For segmentectomy operation, there are two well-known methods. One uses selective segmental inflation via bronchofiberscopy and the other uses ICG dye [10, 11]. The ICG dye was developed for near infra-red photography and was approved for clinical use in 1959 by the Food and Drug Administration . ICG binds rapidly to plasma lipoproteins and becomes fluorescent when excited by light or a laser beam at specific wavelengths in the near-infra-red spectrum (approximately 820 nm) . The fluorescence can be detected using specific scopes and cameras (KARL STORZ, SE & Co. KG, Tuttlingen, Germany). Under the infrared light, the lung was clearly separated into two areas, in line with the existence of the blood flow on the monitor . Then, we were able to perform a clear resection of the target region. Fluorescence navigation with ICG is a useful and safe method for the detection of the intersegmental border and can facilitate anatomical segmentectomy even when bronchial atresia causes an abnormal change in the lung anatomy. Despite the fact that selective segmental inflation using jet ventilation is also typically used in lung segmentectomy , ICG may be more appropriate in the resection of the hyperinflated area as it is impossible to put the bronchofiberscope into the obstructed bronchus. In addition, for the identification of the intersegmental plane, ICG use showed an 88.0% rate of good results, which was better than the 78.7% rate achieved by the high flow jet ventilation .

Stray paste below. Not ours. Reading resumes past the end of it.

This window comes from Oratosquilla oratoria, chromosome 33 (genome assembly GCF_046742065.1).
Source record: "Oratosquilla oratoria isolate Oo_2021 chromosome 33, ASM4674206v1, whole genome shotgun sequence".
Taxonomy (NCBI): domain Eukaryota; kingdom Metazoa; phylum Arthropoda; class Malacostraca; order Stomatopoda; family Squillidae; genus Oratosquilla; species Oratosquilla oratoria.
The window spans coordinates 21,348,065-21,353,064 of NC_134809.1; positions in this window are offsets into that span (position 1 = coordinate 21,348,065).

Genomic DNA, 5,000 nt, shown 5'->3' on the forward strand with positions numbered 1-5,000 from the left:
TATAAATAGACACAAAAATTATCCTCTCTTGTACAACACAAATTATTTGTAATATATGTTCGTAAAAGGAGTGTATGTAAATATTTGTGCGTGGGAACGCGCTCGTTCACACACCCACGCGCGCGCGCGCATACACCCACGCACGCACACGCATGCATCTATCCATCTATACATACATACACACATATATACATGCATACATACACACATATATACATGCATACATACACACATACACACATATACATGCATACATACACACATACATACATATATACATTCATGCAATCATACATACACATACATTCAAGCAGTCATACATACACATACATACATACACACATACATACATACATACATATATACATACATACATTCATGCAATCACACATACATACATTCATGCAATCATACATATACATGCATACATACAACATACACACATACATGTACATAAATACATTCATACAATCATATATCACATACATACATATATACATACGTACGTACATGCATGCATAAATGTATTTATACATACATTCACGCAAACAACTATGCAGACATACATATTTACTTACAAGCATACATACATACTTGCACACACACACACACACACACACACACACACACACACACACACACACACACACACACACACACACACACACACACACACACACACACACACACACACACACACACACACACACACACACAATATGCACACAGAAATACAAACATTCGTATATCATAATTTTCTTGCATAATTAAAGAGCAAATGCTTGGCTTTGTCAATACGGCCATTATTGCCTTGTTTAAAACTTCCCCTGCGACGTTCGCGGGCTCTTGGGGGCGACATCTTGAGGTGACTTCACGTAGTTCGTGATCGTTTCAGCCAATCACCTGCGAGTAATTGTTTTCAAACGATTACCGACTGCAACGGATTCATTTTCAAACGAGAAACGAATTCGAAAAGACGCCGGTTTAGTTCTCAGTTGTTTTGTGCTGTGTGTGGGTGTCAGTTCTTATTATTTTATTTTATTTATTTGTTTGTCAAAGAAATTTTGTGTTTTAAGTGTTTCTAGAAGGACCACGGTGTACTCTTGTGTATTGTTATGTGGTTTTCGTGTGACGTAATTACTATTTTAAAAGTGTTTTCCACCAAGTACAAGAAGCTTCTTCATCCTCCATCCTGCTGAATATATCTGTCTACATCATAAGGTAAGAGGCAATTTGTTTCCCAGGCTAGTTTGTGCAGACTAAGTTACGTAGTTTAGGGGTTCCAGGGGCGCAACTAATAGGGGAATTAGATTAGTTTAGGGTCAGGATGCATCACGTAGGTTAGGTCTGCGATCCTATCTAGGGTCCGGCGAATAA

Segmentectomy using ICG is an appropriate technique for minimal resection without respiratory impairment and diagnostic therapy of bronchial atresia.
Availability of data and materials
Video-assisted thoracoscopic surgery
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This case report was approved by the Institutional Review Board of Iwakuni Clinical Center (approval no.0414).
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Watanabe, M., Kondo, K., Furukawa, S. et al. A case of bronchial atresia treated with right S6 segmentectomy using fluorescence navigation with indocyanine green. Gen Thorac Cardiovasc Surg Cases 1, 13 (2022). https://doi.org/10.1186/s44215-022-00009-y
- Bronchial atresia
- Video-assisted thoracoscopic surgery (VATS)
- Indocyanine green (ICG)